* King's $37 bln in social benefits effective March 1
* Economic, financial situation stable - Finance Minister
* Saudi Arabia's stocks post steepest drop in two years
(Adds Saudi share moves)
By Ulf Laessing
RIYADH, March 1 Saudi Arabia began distributing
$37 billion in social benefits on Tuesday to ease the pain of
inflation and unemployment in the world's top oil exporter and
avert the popular unrest that has spread across the Arab world.
The OPEC producer has so far escaped the mass protests that
have toppled entrenched leaders in Egypt and Tunisia, but the
Saudi stock index .TASI posted its steepest drop in more than
two years amid fears the turmoil could yet reach the kingdom.
"There will be immediate execution (of the king's
measures)," Saudi Finance Minister Ibrahim Alassaf told
repoters. "The ministry of finance transferred the relevant
King Abdullah unveiled benefits for Saudis worth an
estimated $37 billion after returning home last week from three
months of medical treatment abroad. [ID:nLDE71M11C]
He earlier told a financial conference the largest Arab
economy was stable after regional unrest cast a shadow over
investors' outlook on Gulf markets.
"We have not seen any adverse impact on the Saudi economy,"
Saudi stability is of global concern because the key U.S.
ally holds more than a fifth of world oil reserves.
Earlier on Tuesday, Brent crude LCOc1 rose more than a
dollar in response to a report in an Egyptian newspaper that
Saudi Arabia had sent tanks to Bahrain, but a Saudi official
said there was no truth to the story. [ID:nLDE7201OZ]
Saudi Arabia also faces the delicate task of reassuring
markets that it will step in to increase output if prices get
out of hand [ID:nLDE71Q05U]
While surging oil prices boost the country's revenues, Saudi
currency forwards are near their weakest levels in two years.
Debt insurance costs have also risen across the Gulf, the
world's top oil exporting area.
The Saudi index in the Arab world's biggest stock market
fell 6.8 percent in its biggest drop since November 2008 to its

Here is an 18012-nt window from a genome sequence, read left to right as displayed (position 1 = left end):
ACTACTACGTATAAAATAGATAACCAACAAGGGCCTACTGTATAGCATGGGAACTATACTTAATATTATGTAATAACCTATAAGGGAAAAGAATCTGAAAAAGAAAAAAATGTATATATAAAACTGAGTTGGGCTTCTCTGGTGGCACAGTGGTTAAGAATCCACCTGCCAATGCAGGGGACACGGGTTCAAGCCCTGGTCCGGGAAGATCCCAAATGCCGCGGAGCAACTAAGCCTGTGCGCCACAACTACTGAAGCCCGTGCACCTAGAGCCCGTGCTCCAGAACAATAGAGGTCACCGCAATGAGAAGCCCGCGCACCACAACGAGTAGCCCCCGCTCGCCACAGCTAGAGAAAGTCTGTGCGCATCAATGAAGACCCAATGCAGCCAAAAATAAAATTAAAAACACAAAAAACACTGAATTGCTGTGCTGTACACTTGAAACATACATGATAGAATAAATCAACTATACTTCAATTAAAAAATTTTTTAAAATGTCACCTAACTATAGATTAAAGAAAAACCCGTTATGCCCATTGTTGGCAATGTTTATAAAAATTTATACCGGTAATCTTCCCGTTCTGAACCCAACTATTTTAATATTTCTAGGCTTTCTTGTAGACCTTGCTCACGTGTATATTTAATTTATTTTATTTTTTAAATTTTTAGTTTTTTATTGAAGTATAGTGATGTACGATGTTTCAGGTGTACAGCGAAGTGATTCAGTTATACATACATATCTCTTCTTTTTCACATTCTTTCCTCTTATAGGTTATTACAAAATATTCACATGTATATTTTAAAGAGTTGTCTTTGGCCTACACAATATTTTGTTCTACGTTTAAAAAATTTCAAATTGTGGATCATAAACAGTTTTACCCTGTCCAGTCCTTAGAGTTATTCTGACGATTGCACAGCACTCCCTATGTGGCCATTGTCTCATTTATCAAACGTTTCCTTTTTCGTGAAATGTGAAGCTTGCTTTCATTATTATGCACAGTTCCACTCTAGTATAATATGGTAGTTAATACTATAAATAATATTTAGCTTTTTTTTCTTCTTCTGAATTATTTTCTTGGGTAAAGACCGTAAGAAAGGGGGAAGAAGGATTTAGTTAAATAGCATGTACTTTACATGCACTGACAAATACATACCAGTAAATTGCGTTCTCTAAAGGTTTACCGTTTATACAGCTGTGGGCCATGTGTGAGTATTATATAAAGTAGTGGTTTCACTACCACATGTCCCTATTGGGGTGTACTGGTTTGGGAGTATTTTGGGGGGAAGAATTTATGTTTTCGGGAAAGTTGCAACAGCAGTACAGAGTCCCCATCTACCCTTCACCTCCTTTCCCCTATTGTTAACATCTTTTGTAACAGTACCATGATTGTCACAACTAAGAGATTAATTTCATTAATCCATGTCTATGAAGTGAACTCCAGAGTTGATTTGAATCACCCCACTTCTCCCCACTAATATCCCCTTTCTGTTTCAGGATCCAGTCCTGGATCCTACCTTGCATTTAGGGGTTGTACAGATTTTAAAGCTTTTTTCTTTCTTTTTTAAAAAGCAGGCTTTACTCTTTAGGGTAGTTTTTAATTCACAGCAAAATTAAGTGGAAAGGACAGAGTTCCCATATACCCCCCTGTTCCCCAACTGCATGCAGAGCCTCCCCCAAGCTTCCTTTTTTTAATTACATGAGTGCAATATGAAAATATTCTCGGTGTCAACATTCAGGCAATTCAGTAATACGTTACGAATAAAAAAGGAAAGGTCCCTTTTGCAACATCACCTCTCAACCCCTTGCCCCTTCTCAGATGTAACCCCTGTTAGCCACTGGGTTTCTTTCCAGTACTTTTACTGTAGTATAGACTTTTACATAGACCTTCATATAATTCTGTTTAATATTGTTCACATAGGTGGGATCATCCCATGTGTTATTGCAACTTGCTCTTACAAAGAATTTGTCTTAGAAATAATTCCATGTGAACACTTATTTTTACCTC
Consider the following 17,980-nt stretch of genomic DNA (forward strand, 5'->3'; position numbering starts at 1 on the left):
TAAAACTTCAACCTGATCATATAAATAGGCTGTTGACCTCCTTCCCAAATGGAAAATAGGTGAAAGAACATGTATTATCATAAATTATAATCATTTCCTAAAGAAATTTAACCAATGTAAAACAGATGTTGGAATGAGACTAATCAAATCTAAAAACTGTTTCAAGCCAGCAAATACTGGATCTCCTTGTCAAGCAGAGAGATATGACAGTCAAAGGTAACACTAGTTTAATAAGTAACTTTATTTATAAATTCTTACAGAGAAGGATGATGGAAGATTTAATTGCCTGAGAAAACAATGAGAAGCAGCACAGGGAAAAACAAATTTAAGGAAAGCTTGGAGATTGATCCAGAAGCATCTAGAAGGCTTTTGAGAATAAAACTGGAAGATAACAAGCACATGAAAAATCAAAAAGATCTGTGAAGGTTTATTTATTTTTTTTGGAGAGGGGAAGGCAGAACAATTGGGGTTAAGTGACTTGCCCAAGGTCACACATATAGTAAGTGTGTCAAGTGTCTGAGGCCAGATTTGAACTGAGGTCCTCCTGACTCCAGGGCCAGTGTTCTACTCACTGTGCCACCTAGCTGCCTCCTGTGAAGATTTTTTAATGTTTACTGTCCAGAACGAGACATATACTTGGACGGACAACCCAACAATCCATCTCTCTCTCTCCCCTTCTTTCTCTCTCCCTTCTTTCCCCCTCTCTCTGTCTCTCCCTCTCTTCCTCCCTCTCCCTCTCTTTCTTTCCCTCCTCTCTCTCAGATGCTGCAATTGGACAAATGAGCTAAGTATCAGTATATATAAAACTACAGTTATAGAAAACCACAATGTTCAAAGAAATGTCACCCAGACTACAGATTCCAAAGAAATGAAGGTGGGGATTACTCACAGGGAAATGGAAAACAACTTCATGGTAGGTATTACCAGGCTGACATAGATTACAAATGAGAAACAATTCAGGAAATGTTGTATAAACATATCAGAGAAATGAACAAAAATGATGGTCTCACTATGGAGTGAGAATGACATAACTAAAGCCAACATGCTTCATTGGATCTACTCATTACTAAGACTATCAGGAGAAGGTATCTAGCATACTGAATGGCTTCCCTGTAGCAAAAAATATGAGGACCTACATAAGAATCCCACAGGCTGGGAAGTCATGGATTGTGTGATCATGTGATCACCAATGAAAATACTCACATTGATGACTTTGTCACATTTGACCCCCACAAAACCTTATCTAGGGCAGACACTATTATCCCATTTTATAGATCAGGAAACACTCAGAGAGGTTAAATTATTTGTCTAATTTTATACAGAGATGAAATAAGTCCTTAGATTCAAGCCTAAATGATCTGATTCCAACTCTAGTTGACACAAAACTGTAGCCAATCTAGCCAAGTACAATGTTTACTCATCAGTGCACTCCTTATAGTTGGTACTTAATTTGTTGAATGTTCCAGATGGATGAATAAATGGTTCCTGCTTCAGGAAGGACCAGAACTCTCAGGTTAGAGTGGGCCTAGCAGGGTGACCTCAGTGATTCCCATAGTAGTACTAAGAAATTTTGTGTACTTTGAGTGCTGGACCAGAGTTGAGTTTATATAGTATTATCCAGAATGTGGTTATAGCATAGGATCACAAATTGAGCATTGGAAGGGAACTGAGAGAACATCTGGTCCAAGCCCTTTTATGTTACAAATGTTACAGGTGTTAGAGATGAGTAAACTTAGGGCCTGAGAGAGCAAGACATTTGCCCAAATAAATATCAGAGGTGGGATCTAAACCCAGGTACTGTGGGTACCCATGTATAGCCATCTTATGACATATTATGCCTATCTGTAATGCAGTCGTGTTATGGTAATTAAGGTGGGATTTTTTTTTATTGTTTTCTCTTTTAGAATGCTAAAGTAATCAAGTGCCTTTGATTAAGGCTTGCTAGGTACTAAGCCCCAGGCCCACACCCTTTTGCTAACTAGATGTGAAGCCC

lowest close since July 13, 2009. [ID:nLDE7201WQ]
Part of the king's handouts will go to new funds to help
Saudis to obtain housing loans, a pressing issue for the Gulf
Arab state's growing native population of 18 million. Over 10
percent of locals are unemployed.
Alassaf declined to say when the cabinet would approve a
much-delayed mortgage bill to address the housing issue, saying
only that the kingdom's quasi-parliament, the Shoura Council,
needed to act first.
Saudi Arabia has been mulling the bill for many years but
analysts say it will not be effective unless it addresses the
sensitive issue that much of Saudi land is owned by royals.
Alassaf also said spending would rise this year following
the king's measures, but it was too early to say by how much.
Budget revenue would also increase, he said.
Saudi Arabia plans to draw on its reserves to help fund the
new social benefits, he said on Sunday. [ID:nLDE71Q03P]
Net foreign assets reached a record high of 1.67 trillion
riyals ($445 billion) in January, nearly 9 percent up from the
previous year, due mainly to rising oil prices.
Saudi Arabia, a member of the Group of 20 developed and
emerging nations, has outlined spending of 580 billion riyals
for 2011 in its third consecutive record budget, with a
conservative revenue estimate of 540 billion.
Saudi analysts said the king might also reshuffle his
cabinet to bring in new ministers and revive stalled reforms.
(Writing by Martin Dokoupil, Martina Fuchs and Reed
Stevenson; editing by Lin Noueihed)